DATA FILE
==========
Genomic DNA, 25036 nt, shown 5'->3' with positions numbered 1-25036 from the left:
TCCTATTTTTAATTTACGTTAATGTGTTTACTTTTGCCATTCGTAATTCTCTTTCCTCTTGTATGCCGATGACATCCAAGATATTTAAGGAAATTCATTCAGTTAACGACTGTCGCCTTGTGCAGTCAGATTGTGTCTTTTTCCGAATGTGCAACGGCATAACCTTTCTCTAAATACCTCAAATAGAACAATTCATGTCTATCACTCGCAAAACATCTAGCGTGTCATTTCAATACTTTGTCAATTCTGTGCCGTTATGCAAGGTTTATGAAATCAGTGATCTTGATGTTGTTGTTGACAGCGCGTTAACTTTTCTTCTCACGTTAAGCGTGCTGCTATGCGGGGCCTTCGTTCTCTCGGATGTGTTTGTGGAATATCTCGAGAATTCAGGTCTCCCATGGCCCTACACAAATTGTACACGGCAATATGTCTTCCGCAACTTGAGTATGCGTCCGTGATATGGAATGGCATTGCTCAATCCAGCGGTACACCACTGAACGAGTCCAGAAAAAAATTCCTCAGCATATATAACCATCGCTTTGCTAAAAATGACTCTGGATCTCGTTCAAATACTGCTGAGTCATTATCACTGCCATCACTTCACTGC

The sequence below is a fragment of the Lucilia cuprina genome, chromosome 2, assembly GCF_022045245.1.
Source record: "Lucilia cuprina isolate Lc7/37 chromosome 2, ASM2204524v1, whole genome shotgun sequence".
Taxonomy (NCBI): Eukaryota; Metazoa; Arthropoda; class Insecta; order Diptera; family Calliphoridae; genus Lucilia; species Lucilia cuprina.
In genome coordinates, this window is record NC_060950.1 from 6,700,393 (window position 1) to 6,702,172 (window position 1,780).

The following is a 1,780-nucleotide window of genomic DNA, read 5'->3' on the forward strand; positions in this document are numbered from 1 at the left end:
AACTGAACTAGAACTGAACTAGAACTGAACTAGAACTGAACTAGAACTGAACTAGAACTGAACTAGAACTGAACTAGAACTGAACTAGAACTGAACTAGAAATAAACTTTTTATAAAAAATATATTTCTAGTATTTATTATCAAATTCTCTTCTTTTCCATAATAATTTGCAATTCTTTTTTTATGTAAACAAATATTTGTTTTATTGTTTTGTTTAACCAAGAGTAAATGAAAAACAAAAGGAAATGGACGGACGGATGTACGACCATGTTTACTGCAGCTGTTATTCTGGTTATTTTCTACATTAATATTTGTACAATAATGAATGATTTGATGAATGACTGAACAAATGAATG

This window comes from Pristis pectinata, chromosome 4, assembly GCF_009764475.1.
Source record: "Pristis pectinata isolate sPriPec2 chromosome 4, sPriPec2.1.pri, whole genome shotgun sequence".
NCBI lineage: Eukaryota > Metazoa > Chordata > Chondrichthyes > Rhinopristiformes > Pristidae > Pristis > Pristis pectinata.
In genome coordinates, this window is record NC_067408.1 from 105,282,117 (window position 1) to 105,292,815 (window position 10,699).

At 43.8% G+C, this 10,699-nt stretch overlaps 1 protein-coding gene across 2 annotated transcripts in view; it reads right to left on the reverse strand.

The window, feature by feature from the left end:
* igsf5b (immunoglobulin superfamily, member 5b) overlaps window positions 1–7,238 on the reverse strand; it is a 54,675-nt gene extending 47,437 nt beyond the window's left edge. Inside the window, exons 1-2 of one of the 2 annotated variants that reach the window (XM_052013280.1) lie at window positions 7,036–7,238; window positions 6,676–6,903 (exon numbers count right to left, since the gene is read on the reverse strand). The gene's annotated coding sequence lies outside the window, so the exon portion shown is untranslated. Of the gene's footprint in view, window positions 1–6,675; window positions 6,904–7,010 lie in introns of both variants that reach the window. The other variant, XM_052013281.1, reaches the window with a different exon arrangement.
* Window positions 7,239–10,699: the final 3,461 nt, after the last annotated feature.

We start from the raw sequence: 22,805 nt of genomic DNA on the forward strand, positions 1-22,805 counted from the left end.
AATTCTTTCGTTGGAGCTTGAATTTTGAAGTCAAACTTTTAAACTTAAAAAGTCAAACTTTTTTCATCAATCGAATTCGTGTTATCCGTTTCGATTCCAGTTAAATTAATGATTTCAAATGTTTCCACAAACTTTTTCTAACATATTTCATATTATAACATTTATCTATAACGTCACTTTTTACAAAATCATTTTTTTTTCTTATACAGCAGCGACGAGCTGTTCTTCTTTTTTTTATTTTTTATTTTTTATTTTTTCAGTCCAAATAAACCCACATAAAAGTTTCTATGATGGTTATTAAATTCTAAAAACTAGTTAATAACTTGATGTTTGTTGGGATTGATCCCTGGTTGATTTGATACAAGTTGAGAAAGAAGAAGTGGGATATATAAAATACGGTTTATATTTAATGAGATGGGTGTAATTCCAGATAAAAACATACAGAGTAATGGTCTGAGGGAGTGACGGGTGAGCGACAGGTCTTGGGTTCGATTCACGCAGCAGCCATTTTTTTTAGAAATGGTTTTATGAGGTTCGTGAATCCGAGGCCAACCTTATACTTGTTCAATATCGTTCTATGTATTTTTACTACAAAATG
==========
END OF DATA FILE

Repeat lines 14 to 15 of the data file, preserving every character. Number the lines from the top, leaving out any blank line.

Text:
The window, feature by feature from the left end:
* igsf5b (immunoglobulin superfamily, member 5b) overlaps window positions 1–7,238 on the reverse strand; it is a 54,675-nt gene extending 47,437 nt beyond the window's left edge. Inside the window, exons 1-2 of one of the 2 annotated variants that reach the window (XM_052013280.1) lie at window positions 7,036–7,238; window positions 6,676–6,903 (exon numbers count right to left, since the gene is read on the reverse strand). The gene's annotated coding sequence lies outside the window, so the exon portion shown is untranslated. Of the gene's footprint in view, window positions 1–6,675; window positions 6,904–7,010 lie in introns of both variants that reach the window. The other variant, XM_052013281.1, reaches the window with a different exon arrangement.